Amanda Read Sheik – Unconventional

This is a sequel to my previous article, “Reflections on Classroom Teaching.”

An empty classroom being prepared for students.
An empty classroom being prepared for students, from the author’s teaching days.

#1: The conventional school system structure does not support the development American students need to become self-governing citizens in a constitutional republic. It’s catered to professional convenience and interventionist government, not American childhood. That doesn’t mean that children can’t learn to keep the republic while being students in that system. After all, it has been done for awhile now. But it is counterintuitive, which isn’t surprising. U.S. public school pioneer Horace Mann modeled the Massachusetts common school after the public schools in Prussia, which was a military style autocracy, not a self-governing republic. Mann’s fascination with the system was its ability to condition students’ behavior. In Prussia, it trained them to be servants of their greater good: the state. Mann believed we could apply the same principles to condition students to behave according to Christian morals. But substantive Christianity involves self-initiated conviction, not behavioral conditioning. So too are the virtues of self-governance that develop “a moral and religious people” that John Adams and George Washington believed are necessary for our constitutional republic to endure.

#2: Boys and girls should not be taught in the same classrooms all day long, all week long in middle school and high school. Traditionally in this country, boys and girls attended “dame schools” together as small children, learning the early basics of reading, writing, and arithmetic from a woman who taught in a home environment. If girls furthered their education beyond that, it was almost exclusively at home with a tutor, and such could be the experience of some aristocratic boys as well. But many boys as they matured were sent to school with other boys to be taught by a man in a classroom environment. I think the sex segregation in adolescence actually makes sense, not for any perverted reason, but for simple social dynamics. Girls and boys tend to behave differently in front of each other, even when they’re serious students. Girls giggle and flirt, boys start doing outlandish things to show off (I used to tell them “tuck your tail feathers in” when I saw this). It’s a completely avoidable environment of distractions, but likely the cost of maintaining separate classes for male and female adolescents is prohibitive. I don’t think they necessarily should be quarantined from each other all day. They should learn how to behave around each other in social settings after all. In preschool the disruptive gender dynamics are usually not as pronounced, and by college, students should be expected to behave with adult maturity. But a full 6 hour school day of immature pubescent kids crammed into the same classrooms intended for focus on academics is rather silly.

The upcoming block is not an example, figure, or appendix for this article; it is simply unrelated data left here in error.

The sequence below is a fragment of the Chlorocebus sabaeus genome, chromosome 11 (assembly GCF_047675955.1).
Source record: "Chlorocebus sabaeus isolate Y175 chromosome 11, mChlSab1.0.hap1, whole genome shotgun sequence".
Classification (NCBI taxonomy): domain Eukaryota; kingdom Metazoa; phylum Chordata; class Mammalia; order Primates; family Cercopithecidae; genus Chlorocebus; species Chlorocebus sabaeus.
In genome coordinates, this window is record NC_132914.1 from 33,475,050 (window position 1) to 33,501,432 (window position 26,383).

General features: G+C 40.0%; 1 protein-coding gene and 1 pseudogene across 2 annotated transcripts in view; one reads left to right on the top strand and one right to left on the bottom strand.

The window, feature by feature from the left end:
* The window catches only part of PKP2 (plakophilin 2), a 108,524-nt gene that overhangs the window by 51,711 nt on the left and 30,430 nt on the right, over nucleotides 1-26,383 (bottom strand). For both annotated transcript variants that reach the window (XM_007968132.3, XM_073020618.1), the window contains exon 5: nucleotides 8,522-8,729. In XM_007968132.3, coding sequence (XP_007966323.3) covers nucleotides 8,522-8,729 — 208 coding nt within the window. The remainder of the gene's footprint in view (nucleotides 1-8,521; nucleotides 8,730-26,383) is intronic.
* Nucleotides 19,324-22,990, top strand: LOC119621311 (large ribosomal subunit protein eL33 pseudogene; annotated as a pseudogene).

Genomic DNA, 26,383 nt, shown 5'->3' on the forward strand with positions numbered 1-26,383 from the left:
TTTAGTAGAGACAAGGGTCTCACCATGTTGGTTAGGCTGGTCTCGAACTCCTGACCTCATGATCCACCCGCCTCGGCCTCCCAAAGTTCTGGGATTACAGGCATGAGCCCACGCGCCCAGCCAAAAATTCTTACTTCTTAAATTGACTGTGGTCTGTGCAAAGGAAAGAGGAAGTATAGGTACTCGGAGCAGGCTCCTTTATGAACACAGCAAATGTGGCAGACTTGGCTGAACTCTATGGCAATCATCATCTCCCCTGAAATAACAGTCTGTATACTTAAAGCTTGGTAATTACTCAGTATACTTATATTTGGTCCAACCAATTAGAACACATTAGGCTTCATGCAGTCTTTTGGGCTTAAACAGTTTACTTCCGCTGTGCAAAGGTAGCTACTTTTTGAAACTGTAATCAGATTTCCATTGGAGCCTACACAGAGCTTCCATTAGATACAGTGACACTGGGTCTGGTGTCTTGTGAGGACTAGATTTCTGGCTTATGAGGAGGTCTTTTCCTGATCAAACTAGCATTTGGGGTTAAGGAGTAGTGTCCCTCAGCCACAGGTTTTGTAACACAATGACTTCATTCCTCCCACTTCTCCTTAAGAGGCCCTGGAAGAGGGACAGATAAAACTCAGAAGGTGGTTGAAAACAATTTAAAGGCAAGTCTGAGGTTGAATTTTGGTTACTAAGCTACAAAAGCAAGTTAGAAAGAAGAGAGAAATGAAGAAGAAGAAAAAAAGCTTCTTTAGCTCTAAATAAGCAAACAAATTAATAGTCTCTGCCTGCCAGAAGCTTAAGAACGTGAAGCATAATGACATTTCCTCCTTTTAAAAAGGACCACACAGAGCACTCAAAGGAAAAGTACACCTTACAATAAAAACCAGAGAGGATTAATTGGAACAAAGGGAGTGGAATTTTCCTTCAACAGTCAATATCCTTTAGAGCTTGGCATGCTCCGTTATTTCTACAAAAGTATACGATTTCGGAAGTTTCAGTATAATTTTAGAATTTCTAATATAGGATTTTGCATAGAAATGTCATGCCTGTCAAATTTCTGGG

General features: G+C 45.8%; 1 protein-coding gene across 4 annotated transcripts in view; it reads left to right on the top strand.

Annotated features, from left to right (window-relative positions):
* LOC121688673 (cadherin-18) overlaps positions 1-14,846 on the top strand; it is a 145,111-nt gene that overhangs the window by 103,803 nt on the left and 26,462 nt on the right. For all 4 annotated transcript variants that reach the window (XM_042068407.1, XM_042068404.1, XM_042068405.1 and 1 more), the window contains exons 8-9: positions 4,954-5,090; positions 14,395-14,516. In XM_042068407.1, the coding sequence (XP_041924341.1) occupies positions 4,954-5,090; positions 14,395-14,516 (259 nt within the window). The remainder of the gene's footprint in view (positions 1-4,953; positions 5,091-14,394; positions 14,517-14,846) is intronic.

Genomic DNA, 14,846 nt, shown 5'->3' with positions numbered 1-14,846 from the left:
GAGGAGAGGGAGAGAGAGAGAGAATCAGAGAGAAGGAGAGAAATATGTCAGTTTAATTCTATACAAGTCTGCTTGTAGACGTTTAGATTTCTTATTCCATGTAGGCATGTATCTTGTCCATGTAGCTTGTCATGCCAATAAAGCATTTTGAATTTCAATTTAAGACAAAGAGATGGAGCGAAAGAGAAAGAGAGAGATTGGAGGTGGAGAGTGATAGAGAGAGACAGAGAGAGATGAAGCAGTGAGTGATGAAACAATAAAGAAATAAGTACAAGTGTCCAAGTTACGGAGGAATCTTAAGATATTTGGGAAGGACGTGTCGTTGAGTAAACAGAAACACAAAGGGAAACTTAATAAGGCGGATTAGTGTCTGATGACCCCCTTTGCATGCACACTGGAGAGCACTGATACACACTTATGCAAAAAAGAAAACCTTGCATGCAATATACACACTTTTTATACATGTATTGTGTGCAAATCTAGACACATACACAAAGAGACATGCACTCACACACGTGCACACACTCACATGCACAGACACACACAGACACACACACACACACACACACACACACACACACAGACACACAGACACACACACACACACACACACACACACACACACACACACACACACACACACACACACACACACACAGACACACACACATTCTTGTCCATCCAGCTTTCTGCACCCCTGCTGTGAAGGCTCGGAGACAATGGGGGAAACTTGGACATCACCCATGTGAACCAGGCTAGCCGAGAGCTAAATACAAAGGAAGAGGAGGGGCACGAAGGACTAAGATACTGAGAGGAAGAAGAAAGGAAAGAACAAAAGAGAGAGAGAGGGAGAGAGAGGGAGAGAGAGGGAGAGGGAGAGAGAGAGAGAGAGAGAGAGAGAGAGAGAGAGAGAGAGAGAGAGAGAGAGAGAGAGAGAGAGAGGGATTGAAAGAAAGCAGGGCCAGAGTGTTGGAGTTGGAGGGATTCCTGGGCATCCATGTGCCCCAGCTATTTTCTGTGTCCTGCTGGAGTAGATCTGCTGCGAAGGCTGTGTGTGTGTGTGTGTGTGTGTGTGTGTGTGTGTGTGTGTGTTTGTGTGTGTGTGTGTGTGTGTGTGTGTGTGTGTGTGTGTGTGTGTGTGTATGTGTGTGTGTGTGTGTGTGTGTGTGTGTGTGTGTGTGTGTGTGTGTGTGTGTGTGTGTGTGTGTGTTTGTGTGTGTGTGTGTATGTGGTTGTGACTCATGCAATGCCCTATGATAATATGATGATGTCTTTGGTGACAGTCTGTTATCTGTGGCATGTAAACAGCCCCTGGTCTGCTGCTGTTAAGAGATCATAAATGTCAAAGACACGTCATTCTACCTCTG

#3 – The conventional school schedule routinely robs children of the healthiest hours of sunlight. I hate that we drag children out of bed in the early hours of the morning (especially when modern technology often distracts older children from sleep late into the night) and then usually keep them indoors until late-mid afternoon. This can’t be healthy for growing immune systems and minds.

#4 – Children need parenting more frequently than academic teaching, which puts teachers in an exhausting parental position. Within a matter of seconds a teacher has to decide which behavior warrants formal discipline and what that discipline will be – and invariably has to prioritize the needs of the collective (the other students) over the needs of the individual (the disruptive student). Maybe that particular student’s goal is to get kicked out of the class, and another form of discipline would be more suitable for helping him or her understand the consequences of self-centeredness. But order in the classroom must take priority in order to get through the day. Actual problem solving gets postponed.

#5 – Not every student should be in school for 6 hours a day, 5 days a week. Like all human beings, children respond to incentive. What incentive is common to the preschooler and high schooler alike? I would sum it up as “free time.” In many homeschool settings, the student has some control as to the length of a school day: diligently focus on completing your assignments well, and you’re free as soon as you’re done. Hence, many homeschool students have the motivation to complete their school day well before noon. But in a conventional school setting, it doesn’t matter how efficiently the student works: the A student and the D student are equally bound to surrender at least 6 hours of their day to a collective routine. We reward good students with extra work (“honors classes”) or sentimental awards, rather than actually entrusting them with more of their own time (which could be spent developing other skills!) as compensation for demonstrating responsibility and achievement. Developing a way to allow competent, independent students to take leave of the school day early would give teachers more time and space to focus on guiding the students who actually need more attention. Yet it appears to me that the current conventional school day and year are tailored more to the convenience of professional adults and bureaucracy than to the actual needs of students.

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